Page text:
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Let $Y_1,Y_2,...,Y_n$ denote a random sample from the probability density function $$f(y| \theta)= \begin{cases} ( \theta +1)y^{ \theta}, & 0 < y<1 , \theta> -1 \\ 0, & \mbox{elsewhere}, \end{cases}$$

Find an Estimator for $\theta$ by using the method of moments and show that it is consistent.

I have found the estimator but unsure how to show that it is consistent estimator.

E(Y)=$ \frac{ \theta +1}{ \theta +2}$ and $m_1'(u)= \frac{1}{n} \sum_{i=1}^{n}Y_i= \bar Y$

Now, E(Y)=$ \frac{ \theta +1}{ \theta +2}$=$m_1'(u)= \frac{1}{n} \sum_{i=1}^{n}Y_i= \bar Y$

So $\bar Y=\frac{ \theta +1}{ \theta +2} \to \hat\theta=\frac{2 \bar Y- 1}{1- \bar Y} $

Now I am unsure how to show that $\hat\theta=\frac{2 \bar Y- 1}{1- \bar Y}$ is an consistent estimator for $\theta$

Can someone please help me?

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    $\begingroup$ Do you know the definition of an unbiased estimator? $\endgroup$
    – Glen_b
    Feb 14, 2013 at 5:01
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    $\begingroup$ So the problem is you don't know how to work out the expectation for this estimator? Do you know how to work out the distribution of $1 - \bar{Y}$? $\endgroup$
    – Glen_b
    Feb 14, 2013 at 5:06
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    $\begingroup$ Asked and already answered on math.SE $\endgroup$ Feb 14, 2013 at 5:16
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    $\begingroup$ Don't post questions to two different SE's at the same time, and don't ask a question you already have an answer to. $\endgroup$
    – Glen_b
    Feb 14, 2013 at 5:21
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    $\begingroup$ From the FAQ: "Please note, however, that cross-posting is not encouraged on SE sites. Choose one best location to post your question."; on the other part, okay, yeah, I see that you asked before getting an answer. $\endgroup$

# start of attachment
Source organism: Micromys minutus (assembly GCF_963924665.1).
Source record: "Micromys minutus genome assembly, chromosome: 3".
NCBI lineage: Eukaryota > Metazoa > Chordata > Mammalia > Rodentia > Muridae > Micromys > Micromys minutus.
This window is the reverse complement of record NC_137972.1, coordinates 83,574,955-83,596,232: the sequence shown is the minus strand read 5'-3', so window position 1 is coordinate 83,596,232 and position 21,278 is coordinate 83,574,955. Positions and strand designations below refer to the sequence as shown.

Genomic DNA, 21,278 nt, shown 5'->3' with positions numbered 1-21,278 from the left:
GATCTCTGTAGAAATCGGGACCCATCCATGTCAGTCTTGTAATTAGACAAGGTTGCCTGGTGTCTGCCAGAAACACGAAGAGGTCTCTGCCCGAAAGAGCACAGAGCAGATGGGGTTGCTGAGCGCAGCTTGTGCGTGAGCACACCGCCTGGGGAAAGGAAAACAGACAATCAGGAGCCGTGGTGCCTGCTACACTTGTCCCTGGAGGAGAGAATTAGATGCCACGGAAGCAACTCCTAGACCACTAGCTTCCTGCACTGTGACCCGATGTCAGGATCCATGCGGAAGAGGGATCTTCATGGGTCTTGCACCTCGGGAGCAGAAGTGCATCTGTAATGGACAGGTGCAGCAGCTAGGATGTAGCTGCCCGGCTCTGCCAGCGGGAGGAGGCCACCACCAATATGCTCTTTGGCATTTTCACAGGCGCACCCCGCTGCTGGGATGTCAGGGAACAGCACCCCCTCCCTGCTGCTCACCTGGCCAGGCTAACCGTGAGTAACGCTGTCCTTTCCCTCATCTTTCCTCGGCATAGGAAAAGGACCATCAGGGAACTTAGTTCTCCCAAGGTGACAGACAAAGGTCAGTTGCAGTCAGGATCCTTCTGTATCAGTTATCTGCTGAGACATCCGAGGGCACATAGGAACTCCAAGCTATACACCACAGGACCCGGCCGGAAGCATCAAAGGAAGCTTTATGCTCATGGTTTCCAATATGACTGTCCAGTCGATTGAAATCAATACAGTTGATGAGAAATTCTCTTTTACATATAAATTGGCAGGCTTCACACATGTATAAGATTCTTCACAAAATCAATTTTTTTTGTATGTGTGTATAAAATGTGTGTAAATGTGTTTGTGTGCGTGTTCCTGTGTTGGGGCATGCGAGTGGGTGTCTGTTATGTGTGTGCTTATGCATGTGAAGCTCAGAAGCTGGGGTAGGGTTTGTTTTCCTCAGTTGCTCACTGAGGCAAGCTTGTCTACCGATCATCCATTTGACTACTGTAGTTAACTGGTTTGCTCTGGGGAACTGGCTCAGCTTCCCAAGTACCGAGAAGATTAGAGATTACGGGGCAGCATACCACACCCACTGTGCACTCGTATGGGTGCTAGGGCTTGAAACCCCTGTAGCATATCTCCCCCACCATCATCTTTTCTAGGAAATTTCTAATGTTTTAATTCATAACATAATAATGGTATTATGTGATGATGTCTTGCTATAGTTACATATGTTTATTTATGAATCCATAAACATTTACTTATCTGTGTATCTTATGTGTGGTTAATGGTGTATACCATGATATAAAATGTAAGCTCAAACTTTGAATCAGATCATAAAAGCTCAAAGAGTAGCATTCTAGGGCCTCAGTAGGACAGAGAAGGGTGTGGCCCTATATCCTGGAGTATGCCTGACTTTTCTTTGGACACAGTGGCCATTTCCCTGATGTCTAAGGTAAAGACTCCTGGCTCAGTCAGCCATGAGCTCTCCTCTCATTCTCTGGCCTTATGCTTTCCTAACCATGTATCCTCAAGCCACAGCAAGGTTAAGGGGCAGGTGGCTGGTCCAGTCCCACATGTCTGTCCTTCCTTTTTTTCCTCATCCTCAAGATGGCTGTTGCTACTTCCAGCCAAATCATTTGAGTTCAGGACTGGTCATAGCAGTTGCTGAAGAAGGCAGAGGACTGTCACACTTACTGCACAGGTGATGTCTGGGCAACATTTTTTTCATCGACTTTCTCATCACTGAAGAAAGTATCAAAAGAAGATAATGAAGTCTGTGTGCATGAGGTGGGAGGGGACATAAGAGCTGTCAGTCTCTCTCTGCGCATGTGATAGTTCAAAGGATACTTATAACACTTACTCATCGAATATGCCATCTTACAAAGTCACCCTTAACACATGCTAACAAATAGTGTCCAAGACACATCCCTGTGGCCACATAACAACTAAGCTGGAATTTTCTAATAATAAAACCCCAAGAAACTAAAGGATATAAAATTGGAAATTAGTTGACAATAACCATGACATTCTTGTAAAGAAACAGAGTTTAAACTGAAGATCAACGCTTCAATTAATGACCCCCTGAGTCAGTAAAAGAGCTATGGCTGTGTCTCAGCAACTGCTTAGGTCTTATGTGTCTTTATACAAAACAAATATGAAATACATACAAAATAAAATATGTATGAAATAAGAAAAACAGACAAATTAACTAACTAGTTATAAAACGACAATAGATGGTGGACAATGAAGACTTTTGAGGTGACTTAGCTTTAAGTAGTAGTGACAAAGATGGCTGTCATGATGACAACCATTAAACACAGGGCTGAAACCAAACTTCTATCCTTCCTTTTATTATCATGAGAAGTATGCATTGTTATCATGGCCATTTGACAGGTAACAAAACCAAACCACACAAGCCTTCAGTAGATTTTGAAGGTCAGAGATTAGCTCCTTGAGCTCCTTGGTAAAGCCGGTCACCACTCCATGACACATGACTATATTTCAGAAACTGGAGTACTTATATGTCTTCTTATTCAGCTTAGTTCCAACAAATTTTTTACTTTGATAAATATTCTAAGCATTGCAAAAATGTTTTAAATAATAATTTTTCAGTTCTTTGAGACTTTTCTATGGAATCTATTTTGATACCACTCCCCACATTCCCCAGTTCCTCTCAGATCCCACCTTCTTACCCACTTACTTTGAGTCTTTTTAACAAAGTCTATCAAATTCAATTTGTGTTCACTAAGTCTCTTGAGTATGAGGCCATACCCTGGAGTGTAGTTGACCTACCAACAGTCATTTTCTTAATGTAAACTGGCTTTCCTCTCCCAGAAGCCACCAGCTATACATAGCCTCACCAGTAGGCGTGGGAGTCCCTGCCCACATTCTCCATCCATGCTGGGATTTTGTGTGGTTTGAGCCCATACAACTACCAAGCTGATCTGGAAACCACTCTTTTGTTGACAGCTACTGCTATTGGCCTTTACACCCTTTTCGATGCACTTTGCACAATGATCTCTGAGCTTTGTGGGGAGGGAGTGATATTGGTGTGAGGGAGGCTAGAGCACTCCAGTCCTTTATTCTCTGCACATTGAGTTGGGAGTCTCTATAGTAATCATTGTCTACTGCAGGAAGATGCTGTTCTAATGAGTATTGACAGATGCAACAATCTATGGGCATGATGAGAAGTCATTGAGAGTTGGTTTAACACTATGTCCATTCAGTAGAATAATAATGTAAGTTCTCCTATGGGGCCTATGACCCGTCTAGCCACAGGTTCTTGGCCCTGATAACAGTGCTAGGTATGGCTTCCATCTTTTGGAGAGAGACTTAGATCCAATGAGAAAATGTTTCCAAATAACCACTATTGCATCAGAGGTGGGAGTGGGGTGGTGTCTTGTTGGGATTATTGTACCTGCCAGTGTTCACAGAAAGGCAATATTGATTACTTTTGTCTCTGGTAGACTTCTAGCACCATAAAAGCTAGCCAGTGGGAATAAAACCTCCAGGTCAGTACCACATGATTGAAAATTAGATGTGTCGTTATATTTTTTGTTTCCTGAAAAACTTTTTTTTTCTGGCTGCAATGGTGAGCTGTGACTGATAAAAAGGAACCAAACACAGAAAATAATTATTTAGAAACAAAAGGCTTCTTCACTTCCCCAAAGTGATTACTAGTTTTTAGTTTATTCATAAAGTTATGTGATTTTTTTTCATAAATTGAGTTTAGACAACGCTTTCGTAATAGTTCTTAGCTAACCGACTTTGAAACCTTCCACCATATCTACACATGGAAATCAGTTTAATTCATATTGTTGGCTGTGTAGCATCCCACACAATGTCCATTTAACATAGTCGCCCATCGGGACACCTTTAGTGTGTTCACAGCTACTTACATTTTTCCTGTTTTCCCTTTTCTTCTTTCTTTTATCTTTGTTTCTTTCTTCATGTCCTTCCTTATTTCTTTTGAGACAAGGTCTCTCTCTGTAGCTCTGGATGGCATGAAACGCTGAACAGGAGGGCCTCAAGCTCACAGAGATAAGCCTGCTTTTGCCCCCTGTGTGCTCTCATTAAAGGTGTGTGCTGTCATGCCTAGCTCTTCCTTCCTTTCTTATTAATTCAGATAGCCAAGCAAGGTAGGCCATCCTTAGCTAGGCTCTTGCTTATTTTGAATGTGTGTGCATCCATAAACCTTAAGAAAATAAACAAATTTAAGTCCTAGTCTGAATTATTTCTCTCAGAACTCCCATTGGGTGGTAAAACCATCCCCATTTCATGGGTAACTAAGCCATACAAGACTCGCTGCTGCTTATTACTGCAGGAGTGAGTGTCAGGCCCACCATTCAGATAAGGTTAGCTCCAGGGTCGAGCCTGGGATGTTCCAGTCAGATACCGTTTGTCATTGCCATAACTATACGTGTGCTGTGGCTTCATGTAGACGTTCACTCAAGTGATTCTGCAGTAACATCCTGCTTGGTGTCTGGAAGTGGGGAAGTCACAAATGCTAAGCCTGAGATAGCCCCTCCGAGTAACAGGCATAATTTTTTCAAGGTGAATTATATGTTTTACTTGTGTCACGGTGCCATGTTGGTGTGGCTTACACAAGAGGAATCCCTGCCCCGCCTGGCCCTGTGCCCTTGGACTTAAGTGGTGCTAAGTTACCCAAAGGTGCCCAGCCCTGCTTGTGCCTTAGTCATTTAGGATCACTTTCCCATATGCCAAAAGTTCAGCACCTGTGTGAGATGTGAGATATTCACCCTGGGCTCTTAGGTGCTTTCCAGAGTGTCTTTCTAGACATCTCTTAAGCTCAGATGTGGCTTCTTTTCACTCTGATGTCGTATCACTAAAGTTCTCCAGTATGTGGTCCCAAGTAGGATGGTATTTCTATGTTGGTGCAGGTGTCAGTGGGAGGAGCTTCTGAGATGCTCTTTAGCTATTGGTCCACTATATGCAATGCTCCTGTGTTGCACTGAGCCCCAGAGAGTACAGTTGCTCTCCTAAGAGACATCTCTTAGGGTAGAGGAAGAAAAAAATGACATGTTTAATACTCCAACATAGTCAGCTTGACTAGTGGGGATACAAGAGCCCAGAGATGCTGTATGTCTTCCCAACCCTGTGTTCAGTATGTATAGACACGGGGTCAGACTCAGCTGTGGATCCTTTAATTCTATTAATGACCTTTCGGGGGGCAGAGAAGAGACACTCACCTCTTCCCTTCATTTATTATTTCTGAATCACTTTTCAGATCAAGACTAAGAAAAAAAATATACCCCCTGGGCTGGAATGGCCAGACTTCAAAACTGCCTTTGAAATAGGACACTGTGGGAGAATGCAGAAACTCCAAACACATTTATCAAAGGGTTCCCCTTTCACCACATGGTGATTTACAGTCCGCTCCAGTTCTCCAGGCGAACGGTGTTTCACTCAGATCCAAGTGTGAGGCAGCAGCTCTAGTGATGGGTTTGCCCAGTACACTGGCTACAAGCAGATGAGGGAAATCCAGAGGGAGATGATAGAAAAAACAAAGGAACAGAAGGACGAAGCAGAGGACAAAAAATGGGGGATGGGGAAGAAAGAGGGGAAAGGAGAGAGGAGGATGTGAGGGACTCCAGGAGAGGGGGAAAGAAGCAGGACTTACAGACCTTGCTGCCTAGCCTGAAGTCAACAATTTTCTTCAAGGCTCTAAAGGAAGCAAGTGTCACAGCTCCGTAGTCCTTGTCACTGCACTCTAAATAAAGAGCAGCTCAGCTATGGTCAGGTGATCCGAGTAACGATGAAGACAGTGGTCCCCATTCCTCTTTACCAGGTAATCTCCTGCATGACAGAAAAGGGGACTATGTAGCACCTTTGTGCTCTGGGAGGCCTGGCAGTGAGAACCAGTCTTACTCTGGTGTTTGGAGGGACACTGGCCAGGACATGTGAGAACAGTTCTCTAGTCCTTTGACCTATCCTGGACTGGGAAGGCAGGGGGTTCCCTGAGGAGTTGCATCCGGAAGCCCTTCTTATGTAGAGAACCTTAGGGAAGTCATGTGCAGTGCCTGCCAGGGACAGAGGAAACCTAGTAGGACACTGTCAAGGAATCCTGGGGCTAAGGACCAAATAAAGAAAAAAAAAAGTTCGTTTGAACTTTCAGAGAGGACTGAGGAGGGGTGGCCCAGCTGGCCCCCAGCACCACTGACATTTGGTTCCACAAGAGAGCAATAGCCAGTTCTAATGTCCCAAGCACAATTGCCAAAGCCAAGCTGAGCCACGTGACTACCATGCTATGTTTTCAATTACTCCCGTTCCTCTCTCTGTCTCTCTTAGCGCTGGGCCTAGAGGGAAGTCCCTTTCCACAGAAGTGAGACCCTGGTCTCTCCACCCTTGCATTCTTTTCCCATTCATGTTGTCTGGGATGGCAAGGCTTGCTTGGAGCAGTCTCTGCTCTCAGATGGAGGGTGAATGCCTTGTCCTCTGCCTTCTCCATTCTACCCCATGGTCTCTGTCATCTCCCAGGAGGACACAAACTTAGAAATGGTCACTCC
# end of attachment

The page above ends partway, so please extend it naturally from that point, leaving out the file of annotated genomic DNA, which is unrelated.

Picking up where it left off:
– Glen_b
    Feb 14, 2013 at 5:30

1 Answer 1

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Given the answers and comments on both sites, you're probably done with your homework. The following is just a clarification for future visitors.

This is your statistical model: you have random variables $Y_1,\dots,Y_n$, which are independent and identically distributed, with $Y_i\sim\mathrm{Beta}(\theta +1,1)$, for $\theta>-1$.

An unbiased estimator $\hat{\theta}_n=\hat{\theta}_n(Y_1,\dots,Y_n)$ of the parameter $\theta$, by definition, must satisfy $\mathrm{E}_\theta[\hat{\theta}_n]=\theta$, for every $\theta$. The original question is wrong, because the estimator obtained by applying the method of moments to this problem is not unbiased.

An estimator $\hat{\theta}_n$ of the parameter $\theta$ is (weakly) consistent if $\hat{\theta}_n \stackrel{P_\theta}{\longrightarrow} \theta$, for every $\theta$, and strongly consistent if $\hat{\theta}_n \longrightarrow \theta$, a.s. $[P_\theta]$, for every $\theta$. In what follows, we compute the method of moments estimator for $\theta$ and prove that it is strongly consistent (yielding that it is weakly consistent).

To obtain the estimator, note that first population moment is $\mathrm{E}_\theta[Y_1] =(\theta+1)/(\theta+2)$, and the first sample moment is $\bar{Y}_n=(Y_1+\dots+Y_n)/n$. Equating both moments we find the estimator $$ \hat{\theta}_n = \frac{2\bar{Y}_n-1}{1-\bar{Y}_n} \, . $$ Since the function $t\mapsto (2t-1)/(1-t)$ is continuous in the appropriate domain, by the Strong Law of Large Numbers we have $$ \hat{\theta}_n \longrightarrow \frac{2\mathrm{E}[Y_1]-1}{1-\mathrm{E}[Y_1]} = \theta \, , $$ almost surely $[P_\theta]$, for every $\theta$. Therefore, the method of moments estimator $\hat{\theta}_n$ is a consistent estimator of the parameter $\theta$.

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    $\begingroup$ Upvoted not just for the good answer but also for the first paragraph. $\endgroup$
    – Glen_b
    Feb 18, 2013 at 2:22

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